- The Washington Times - Wednesday, July 8, 2015

Republican Sen. Lindsey Graham on Wednesday ripped Democrats and Republicans alike on the issue of immigration, saying he doesn’t need a lecture on the issue from former secretary of state and 2016 Democratic presidential front-runner Hillary Rodham Clinton or real estate mogul Donald Trump.

The South Carolina lawmaker, who announced his own long-odds presidential bid last month, pointed out that in 2009, President Obama had 60 Democratic senators, a big majority in the U.S. House, and that the president had campaigned on the issue of immigration reform.

“He didn’t do a damn thing, and Hillary Clinton never lifted a finger,” said Mr. Graham. “I want to remind everybody who cares about immigration reform that Obamacare, Dodd-Frank [banking reform] and the stimulus went ahead of you.”

Mr. Graham was discussing the issue during a question-and-answer session after an address on foreign policy at the Atlantic Council in D.C. In an interview that aired this week on CNN, Mrs. Clinton said Republicans “range across a spectrum of being either grudgingly welcome or hostile toward immigrants.”

“I don’t need a lecture from Hillary Clinton about immigration reform — I’ve been in every gang you could be in in the Senate,” said Mr. Graham, who most recently helped author the comprehensive “Gang of Eight” immigration bill that passed the Senate in 2013 but died in the House. “If we had tattoos, I’d have an armful. I don’t remember seeing her once. … She never came to any meetings I was at. She was a public voice in 2009; I never remember her saying, ‘Wait a minute, President Obama — you promised to do immigration reform. Honor your promise.’ She didn’t say a word.”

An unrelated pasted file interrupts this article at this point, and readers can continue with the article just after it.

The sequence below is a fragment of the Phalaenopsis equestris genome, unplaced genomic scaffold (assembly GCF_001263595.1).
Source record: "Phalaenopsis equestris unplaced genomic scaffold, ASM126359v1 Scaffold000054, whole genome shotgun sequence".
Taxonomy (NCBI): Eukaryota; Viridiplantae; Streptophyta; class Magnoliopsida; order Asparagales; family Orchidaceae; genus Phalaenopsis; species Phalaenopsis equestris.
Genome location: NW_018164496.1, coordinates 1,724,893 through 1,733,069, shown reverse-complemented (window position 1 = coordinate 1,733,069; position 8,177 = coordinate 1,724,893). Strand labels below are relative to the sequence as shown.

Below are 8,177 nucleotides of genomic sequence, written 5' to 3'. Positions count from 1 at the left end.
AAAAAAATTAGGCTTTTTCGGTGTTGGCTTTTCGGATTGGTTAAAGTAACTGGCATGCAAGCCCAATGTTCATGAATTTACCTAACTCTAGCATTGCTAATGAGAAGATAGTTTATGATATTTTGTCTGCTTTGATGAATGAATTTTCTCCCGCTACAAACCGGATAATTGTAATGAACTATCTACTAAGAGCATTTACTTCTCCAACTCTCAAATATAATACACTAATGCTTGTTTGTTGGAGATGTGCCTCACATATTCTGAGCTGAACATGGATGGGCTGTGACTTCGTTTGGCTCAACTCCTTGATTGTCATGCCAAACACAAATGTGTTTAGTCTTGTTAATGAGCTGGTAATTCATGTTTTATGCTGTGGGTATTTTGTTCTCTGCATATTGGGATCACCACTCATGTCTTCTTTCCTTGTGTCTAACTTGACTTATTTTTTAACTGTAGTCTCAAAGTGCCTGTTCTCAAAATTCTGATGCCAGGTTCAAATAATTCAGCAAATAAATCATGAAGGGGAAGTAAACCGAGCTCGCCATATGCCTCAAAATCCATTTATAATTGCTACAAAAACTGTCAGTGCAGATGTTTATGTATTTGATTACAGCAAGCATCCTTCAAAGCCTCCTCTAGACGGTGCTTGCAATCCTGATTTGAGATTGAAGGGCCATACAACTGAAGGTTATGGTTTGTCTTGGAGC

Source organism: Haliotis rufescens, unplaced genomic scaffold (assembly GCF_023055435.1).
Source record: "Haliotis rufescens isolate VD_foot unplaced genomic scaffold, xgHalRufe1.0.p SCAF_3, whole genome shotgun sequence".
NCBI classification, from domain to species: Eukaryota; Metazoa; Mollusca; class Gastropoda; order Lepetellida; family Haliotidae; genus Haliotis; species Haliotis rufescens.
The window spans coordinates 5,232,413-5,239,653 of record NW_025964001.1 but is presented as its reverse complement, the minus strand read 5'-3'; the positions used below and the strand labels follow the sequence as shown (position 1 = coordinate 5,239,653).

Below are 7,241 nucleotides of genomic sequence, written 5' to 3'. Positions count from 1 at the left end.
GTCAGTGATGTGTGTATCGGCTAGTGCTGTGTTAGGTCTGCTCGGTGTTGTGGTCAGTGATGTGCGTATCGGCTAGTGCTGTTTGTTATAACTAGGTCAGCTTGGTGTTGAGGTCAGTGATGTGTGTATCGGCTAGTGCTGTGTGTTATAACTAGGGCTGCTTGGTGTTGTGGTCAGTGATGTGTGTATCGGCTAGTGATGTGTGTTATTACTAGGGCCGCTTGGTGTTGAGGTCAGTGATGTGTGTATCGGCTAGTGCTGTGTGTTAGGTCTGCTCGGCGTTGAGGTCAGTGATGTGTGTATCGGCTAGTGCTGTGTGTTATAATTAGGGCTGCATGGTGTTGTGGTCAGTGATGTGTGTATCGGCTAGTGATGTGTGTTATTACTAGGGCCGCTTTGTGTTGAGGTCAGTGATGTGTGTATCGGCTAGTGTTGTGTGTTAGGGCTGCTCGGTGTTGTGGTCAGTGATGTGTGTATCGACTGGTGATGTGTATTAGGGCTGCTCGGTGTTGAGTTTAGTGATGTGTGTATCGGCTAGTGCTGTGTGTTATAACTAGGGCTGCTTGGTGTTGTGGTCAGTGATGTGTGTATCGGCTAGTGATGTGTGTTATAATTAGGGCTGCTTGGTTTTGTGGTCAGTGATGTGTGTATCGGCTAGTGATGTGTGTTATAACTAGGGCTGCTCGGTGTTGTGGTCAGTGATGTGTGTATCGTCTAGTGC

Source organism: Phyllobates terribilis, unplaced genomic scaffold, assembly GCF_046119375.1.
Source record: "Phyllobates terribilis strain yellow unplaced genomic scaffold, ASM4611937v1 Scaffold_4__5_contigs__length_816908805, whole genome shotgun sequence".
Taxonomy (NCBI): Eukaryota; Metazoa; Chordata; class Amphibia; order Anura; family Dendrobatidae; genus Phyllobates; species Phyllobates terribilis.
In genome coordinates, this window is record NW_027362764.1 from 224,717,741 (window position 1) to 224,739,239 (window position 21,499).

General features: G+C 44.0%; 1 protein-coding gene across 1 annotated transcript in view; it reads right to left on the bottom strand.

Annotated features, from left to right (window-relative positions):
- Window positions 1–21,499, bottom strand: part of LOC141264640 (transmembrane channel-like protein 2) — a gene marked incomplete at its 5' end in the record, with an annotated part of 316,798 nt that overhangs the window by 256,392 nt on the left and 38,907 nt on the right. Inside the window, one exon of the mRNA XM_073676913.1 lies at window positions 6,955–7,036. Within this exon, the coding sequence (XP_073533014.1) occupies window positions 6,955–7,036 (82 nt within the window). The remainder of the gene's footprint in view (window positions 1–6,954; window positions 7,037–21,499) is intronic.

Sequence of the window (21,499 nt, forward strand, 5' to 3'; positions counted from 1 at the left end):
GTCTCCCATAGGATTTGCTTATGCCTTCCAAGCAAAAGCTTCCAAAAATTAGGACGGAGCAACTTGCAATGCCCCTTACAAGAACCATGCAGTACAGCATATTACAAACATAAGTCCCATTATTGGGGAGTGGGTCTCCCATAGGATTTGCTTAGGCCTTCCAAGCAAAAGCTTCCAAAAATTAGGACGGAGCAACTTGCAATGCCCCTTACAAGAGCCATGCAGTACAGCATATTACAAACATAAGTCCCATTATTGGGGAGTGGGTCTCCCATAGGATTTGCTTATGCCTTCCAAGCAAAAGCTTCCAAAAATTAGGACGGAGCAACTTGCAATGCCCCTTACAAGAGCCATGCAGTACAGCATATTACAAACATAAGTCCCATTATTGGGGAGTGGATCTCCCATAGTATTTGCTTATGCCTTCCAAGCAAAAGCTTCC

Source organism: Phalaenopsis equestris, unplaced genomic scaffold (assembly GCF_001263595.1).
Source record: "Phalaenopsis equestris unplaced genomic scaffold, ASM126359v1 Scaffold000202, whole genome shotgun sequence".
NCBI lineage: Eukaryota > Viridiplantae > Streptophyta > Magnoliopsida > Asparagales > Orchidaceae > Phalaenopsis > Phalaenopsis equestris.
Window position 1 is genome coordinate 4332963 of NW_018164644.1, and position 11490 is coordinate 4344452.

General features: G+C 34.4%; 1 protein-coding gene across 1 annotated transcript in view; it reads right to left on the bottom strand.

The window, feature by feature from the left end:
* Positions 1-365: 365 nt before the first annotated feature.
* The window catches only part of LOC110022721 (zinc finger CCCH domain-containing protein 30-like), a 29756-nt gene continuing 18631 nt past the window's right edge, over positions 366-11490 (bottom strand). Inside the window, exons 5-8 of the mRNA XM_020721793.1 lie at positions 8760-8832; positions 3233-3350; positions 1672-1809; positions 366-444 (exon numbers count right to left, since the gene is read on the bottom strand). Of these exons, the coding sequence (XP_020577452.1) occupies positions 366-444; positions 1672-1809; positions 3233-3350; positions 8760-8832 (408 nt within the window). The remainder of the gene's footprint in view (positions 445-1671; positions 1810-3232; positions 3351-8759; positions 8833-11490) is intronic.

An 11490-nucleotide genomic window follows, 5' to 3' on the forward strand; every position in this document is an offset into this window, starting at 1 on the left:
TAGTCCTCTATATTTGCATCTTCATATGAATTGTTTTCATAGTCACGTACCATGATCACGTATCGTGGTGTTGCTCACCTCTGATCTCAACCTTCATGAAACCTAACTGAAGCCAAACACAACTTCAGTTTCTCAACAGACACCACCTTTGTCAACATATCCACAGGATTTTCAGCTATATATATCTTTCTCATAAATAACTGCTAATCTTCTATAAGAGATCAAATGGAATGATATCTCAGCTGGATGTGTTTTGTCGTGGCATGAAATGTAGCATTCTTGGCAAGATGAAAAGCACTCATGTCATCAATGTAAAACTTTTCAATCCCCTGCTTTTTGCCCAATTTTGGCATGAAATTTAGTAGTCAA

Asked about Mr. Graham’s comments Wednesday, White House press secretary Joshua Earnest said that to suggest Mr. Obama didn’t do anything on immigration reform in early 2009 is “false.”

“The president was a strong supporter of immigration reform then,” Mr. Earnest said. “But what also is a fact is the president had a significant crisis on his hands in terms of the state of the U.S. economy at the time that he took office. And that is what he was focused on.”

Mr. Earnest also called Mr. Graham an “effective partner” during the 2013 push.

“But again, the only reason that we don’t have common-sense immigration reform right now that would be good for our national security, that would be good for public safety, that would be good for our economy, that would be good for deficit reduction, is because House Republicans made a cynical political decision to block it,” Mr. Earnest said.

Mr. Graham acknowledged in the interview that Republicans are “in a hole with Hispanics” because of the immigration reform issue. Mr. Trump’s heavily criticized remarks on Mexican immigrants and crime didn’t help, he said.

“The first rule of politics when you’re in a hole is [to] stop digging. Somebody needs to take [the] shovel out of Donald Trump‘s” hands, he said.

Mr. Graham said a pattern of comprehensive bill after comprehensive bill on immigration passing the Senate and running into a wall in the Republican-controlled House has to stop.

“How do you go from 44 percent of the Hispanic vote down to 27 percent?” he asked, referring to the percentages won by former President George W. Bush in 2004 and 2012 GOP presidential nominee Mitt Romney, respectively. “You have to work at it.”

Mr. Trump has stood by remarks he made during his presidential announcement speech last month, when he said that “when Mexico sends its people, they’re not sending their best.”

“They’re bringing drugs. They’re bringing crime. They’re rapists. And some, I assume, are good people,” Mr. Trump said last month.

“I don’t need a lecture from Donald Trump or anybody else about border security — every bill I’ve ever supported would deport felons on day one,” Mr. Graham said Wednesday.

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